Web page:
Participation of Women and Minorities: There were 14 women in the 91-seat National Assembly, an increase of six from 2012, and six female ministers in the 29-member cabinet.

Members of the southern ethnic groups remained underrepresented in both government and the military.

Section 4. Corruption and Lack of Transparency in GovernmentShare    

Although the law provides criminal penalties for official corruption, the government did not implement the law effectively, and officials frequently engaged in corrupt practices with impunity.

Corruption: The body officially responsible for combating corruption was the National Commission for the Fight against Corruption and Economic Sabotage. It remained moribund due to the lack of a specific legal mandate to fight corruption. The World Bank’s Worldwide Governance Indicators for 2013, the most recent available, reflected that government corruption was severe and most severe among prison officials, police officers, and members of the judiciary. There were no major corruption cases reported during the year. The government has established various other entities such as the Government Accounting Office and Finances Inspectorate to investigate and audit public institutions, but their resources were limited and they reported little in the way of results. Authorities established toll-free and text-messaging lines for citizens to report cases of corruption.

Financial Disclosure: All officials working for the Unified Revenue Authority, established during the year, are required to disclose their income and assets. No other provisions in the constitution, law, regulations, or codes of conduct require income and asset disclosure by appointed or elected officials.

Public Access to Information: Although the law provides for public access to government information, the government does not always respond to requests. Many documents are only available in hard copy.

Section 5. Governmental Attitude Regarding International and Nongovernmental Investigation of Alleged Violations of Human RightsShare    

A variety of domestic and international human rights groups operated generally without government restriction, investigating and publishing their findings on human rights cases. Government officials often cooperated but typically were not responsive to NGO recommendations.

Government Human Rights Bodies: A permanent human rights committee exists within the National Assembly, but it did not play a significant policymaking role or exercise independent judgment.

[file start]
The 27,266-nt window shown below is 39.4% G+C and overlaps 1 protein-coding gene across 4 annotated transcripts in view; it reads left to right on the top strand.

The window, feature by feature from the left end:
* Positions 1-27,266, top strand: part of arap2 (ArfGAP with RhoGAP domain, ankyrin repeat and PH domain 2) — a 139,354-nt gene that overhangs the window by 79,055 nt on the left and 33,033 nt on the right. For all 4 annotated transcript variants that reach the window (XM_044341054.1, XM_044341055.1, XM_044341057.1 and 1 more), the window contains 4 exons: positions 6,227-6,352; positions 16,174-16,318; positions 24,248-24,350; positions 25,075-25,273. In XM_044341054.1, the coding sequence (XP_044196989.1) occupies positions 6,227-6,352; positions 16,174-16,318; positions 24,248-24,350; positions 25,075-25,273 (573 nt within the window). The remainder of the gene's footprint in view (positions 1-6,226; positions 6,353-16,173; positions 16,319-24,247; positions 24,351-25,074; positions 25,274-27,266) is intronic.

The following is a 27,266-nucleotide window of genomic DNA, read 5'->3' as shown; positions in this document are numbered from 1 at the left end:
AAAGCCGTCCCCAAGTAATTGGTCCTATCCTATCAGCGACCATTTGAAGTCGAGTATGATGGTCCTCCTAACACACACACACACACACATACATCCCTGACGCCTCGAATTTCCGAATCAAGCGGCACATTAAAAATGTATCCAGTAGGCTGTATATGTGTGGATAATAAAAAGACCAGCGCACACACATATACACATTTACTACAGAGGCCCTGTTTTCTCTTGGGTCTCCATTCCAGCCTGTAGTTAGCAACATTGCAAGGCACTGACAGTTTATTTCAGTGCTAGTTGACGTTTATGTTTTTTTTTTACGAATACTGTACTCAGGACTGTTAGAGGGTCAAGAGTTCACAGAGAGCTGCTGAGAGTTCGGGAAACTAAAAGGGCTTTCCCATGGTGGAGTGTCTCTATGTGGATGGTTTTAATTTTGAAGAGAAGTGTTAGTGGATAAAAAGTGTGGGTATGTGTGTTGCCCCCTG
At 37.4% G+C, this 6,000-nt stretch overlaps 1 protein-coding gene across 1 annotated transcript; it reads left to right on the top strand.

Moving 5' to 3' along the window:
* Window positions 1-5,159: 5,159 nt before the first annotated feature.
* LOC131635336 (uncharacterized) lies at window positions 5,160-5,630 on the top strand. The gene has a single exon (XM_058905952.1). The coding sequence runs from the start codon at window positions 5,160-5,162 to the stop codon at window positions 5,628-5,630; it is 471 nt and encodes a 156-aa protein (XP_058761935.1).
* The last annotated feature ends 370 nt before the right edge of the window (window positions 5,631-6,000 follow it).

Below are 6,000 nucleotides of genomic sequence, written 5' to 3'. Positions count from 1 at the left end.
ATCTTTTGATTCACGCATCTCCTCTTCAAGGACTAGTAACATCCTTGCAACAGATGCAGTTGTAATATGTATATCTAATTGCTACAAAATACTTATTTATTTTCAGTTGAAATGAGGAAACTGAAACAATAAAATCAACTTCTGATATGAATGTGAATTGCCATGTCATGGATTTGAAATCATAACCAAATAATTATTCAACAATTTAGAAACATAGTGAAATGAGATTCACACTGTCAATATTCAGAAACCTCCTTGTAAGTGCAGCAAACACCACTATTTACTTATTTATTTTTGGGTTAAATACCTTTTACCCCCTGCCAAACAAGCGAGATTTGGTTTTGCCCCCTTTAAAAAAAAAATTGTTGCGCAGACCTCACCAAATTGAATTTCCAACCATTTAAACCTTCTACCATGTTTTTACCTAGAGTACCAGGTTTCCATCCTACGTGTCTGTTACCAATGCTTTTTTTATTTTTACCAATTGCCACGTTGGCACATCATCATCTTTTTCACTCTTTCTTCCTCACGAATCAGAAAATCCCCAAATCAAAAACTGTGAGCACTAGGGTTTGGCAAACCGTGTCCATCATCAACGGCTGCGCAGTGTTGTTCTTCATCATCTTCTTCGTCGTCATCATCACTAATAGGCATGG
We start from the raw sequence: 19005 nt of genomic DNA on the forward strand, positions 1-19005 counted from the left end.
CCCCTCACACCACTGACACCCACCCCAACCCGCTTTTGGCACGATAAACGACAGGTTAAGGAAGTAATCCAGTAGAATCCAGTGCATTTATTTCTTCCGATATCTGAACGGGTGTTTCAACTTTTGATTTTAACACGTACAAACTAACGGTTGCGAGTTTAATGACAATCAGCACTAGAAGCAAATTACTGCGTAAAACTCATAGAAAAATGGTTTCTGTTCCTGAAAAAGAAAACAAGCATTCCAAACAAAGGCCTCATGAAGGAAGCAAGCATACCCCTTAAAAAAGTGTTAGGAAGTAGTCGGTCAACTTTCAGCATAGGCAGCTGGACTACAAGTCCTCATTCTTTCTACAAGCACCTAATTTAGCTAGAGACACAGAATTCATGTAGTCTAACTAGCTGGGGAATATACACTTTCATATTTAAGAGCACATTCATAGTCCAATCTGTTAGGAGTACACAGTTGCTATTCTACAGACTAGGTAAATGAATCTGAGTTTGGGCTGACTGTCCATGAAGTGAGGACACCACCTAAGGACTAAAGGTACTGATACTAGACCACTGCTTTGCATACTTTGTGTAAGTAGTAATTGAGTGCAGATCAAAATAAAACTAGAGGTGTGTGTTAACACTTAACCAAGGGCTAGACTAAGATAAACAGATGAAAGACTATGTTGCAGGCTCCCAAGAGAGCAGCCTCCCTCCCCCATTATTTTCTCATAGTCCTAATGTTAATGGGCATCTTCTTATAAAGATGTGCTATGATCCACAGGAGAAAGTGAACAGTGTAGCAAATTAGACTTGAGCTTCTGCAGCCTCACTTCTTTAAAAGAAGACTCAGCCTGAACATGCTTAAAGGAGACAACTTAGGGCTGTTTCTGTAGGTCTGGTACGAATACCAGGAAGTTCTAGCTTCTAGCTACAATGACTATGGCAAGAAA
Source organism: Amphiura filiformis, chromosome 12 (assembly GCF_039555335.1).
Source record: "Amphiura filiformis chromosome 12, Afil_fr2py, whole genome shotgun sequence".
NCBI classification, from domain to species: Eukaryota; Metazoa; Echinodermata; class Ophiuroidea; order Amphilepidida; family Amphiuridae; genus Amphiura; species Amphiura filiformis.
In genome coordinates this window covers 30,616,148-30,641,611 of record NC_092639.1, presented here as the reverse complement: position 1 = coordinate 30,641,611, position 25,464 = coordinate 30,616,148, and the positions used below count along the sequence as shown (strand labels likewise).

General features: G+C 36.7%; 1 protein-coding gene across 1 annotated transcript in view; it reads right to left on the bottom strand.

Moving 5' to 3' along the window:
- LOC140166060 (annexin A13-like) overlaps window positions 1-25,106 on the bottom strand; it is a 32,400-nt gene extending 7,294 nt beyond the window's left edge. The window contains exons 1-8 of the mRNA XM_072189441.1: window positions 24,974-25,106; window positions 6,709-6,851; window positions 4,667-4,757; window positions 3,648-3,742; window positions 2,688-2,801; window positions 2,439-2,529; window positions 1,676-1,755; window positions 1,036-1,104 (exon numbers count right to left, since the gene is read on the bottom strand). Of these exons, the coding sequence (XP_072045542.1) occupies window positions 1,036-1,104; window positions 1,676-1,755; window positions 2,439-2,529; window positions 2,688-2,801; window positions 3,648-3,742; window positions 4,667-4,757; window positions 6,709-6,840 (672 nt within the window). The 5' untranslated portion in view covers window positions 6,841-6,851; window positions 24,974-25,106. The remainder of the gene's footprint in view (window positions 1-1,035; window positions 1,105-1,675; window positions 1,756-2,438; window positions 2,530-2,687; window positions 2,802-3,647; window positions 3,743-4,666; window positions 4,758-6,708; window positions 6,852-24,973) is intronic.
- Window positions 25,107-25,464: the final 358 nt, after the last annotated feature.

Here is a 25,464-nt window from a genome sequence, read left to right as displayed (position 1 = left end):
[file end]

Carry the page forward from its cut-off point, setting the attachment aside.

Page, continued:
The National Commission for Human Rights (CNDH) is the government body charged with investigating allegations of human rights abuses. CNDH representatives visited many prisons, documented prison conditions, and advocated for prisoners, especially those in need of hospital medical attention. The CNDH also provided training in how to prepare and submit cases to the CNDH for investigation and redress.

Section 6. Discrimination, Societal Abuses, and Trafficking in PersonsShare    

The constitution and law prohibit discrimination based on race, gender, disability, language, or social status, although the government did not enforce these provisions effectively. The constitution and law do not prohibit discrimination based on sexual orientation or gender identity.

Women

Rape and Domestic Violence: The law criminalizes rape without distinction; it does not specifically address spousal rape, which was rarely reported for societal reasons and, if reported, was often ignored by authorities. The law provides for prison terms of five to 10 years for those convicted. The prison term is 20 years if the victim is a child under 14; is gang-raped; or if the rape results in pregnancy, disease, or incapacitation lasting more than six weeks. The government was diligent in investigating reports of rape and prosecuting suspects, but victims were reluctant to report incidents due to the social stigma associated with being raped and fear of reprisal. Although neither the government nor any other group compiled statistics on rape or rape arrests, some observers claimed rape was a widespread problem throughout the country.

The law does not specifically prohibit domestic violence, and domestic violence against women continued to be widespread. Police generally did not intervene in abusive situations, and many women were not aware of the formal judicial mechanisms designed to protect them. Although there were no official efforts to combat domestic violence, several NGOs were active in educating women on their rights.